ConSol is an IT consulting company. Enthusiasm for coding and hacking is what unites us. ConSol Labs is a technical playing field where we can share our Open Source involvement. We use this site to blog about our area of personal interest, from the daily business at work and from our spare time projects.
So you have this nifty web application deployed on your OpenShift cluster and you want to make it accessible by the whole world with HTTPS under the name
coolapp.<mydomain>. Unfortunately you face several issues:
Exposing the service to your web application leaves you with a route using the self-signed certificate that was generated during setup of the cluster. None of the browsers in the wild will trust this certificate.
The self-signed certificate dictates URLS of the form
https://<appname>.apps.<clustername>.<mydomain> (or whatever domain suffix you configured). Not very nice.
You might mitigate the previous issues by getting an official certificate signed by a generally trusted institution. But you will have to pay for it.
And you will have to pay for it not only once but every year (latest every 389 days) thanks to recently tightened certificate policies installed by all major browser vendors.
Worst of it all: You must not (by any means) forget to apply for a new certificate in a timely manner and replace the certificate in your route before the old expires. Otherwise some people might get pretty angry about you.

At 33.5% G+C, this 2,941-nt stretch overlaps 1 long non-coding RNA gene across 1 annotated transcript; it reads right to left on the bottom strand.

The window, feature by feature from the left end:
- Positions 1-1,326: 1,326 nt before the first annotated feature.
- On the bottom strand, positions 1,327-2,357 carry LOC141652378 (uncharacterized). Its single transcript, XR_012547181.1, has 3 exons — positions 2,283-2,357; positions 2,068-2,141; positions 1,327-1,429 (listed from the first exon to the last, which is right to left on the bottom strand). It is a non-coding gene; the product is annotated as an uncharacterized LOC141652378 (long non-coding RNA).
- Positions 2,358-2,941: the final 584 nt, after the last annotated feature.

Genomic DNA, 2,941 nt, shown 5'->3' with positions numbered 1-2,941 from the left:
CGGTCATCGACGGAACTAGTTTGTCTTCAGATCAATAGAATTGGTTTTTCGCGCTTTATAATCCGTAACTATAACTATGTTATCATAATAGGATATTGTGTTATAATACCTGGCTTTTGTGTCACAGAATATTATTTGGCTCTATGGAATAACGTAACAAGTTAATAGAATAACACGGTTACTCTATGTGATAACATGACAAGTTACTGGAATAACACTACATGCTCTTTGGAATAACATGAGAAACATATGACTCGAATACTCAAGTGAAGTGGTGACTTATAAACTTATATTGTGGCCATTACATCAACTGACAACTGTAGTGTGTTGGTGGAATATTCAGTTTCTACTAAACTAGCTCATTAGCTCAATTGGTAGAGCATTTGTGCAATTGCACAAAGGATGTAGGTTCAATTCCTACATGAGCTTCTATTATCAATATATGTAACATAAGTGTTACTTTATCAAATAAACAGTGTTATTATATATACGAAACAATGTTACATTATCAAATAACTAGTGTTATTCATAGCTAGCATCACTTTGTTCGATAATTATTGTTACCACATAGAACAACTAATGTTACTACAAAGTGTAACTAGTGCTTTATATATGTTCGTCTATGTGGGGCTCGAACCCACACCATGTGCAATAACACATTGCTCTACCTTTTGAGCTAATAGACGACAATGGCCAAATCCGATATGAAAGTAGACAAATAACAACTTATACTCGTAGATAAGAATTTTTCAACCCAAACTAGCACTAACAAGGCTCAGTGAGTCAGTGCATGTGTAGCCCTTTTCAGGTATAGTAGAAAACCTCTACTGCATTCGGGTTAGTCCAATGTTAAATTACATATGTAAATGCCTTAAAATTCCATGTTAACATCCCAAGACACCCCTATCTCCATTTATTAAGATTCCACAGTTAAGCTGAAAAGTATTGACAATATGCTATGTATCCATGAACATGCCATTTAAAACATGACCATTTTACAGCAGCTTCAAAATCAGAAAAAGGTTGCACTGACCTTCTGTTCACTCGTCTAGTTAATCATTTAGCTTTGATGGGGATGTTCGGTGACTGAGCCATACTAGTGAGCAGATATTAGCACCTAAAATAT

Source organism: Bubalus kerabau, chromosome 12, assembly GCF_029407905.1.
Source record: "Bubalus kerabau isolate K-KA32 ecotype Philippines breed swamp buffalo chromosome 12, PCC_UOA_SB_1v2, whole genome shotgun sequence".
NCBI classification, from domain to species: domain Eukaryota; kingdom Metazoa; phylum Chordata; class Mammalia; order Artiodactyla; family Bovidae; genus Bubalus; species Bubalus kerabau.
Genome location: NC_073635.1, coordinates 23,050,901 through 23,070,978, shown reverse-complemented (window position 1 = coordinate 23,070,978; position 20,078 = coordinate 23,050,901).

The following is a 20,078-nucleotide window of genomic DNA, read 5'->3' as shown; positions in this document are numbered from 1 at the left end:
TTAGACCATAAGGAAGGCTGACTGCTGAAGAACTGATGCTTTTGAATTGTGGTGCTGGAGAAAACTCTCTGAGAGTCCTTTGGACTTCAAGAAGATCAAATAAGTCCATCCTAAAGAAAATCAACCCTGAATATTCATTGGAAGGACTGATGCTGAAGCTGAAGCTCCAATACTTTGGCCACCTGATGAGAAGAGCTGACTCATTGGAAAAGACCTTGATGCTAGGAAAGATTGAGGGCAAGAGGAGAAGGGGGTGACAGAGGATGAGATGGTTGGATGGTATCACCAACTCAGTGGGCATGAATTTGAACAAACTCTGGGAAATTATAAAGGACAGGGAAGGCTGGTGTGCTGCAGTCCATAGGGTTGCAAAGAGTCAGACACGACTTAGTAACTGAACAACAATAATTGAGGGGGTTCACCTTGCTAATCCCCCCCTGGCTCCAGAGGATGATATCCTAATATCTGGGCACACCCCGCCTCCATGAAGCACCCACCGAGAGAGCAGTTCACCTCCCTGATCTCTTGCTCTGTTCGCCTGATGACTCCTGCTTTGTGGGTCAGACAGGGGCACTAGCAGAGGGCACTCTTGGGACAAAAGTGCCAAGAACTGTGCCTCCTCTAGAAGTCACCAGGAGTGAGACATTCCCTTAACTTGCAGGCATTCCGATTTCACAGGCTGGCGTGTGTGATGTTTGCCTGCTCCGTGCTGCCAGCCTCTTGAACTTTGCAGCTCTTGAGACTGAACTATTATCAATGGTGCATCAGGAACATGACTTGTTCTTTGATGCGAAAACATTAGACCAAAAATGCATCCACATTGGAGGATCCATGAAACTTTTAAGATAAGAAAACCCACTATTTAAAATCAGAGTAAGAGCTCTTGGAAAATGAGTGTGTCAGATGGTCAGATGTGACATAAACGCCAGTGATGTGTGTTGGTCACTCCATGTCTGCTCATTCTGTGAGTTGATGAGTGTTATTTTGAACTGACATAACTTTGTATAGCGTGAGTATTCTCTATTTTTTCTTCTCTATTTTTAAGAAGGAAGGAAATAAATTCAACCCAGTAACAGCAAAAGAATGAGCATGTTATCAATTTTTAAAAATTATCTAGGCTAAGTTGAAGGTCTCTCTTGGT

Let’s Encrypt to the rescue!
During a discussion with a customer, we talked about which steps are necessary to add an application to a services mesh. Which should be no big deal. Unfortunately, there is not a simple guideline how to do that for the Red Hat OpenShift Service Mesh. Furthermore, I was not sure how the requests for the application would look like in Jaeger. To clarify these points, I created a small application. Which I then deployed on OpenShift and added it to a service mesh control plane. This is the documentation of the steps that I have done.
During this year’s Red Hat Summit I had the chance to get a glimpse of the latest version of Kiali. This version had some nice features, like the traffic flow of the application graph during a time period (Graph replay). It also contains wizards to create destination rules and virtual services. This demo has struck my curiosity to get the hands on this Kiali version. One obstacle for me was that my Kiali is running in Red Hat OpenShift Service Mesh and is controlled by the Kiali operator. Currently, it is using version 1.12. The version that I wanted to try was the latest release version (1.17). The Red Hat OpenShift Service Mesh does not support this version. This article describes what we need to do in order to replace the Kiali version of an Red Hat OpenShift Service Mesh with the latest version of Kiali.
Some time ago, I did a webinar about the RedHat Service Mesh, which is based on Istio. For this webinar, I prepared a demo application. Among other things, I wanted to show how to do the authentication with JWT token in general and, more specific, with Keycloak. This article will describe how to configure Keycloak. In the second article, I will show you what problems I encountered running the application in Istio and how I figured out what was wrong in my configuration. You can find the article here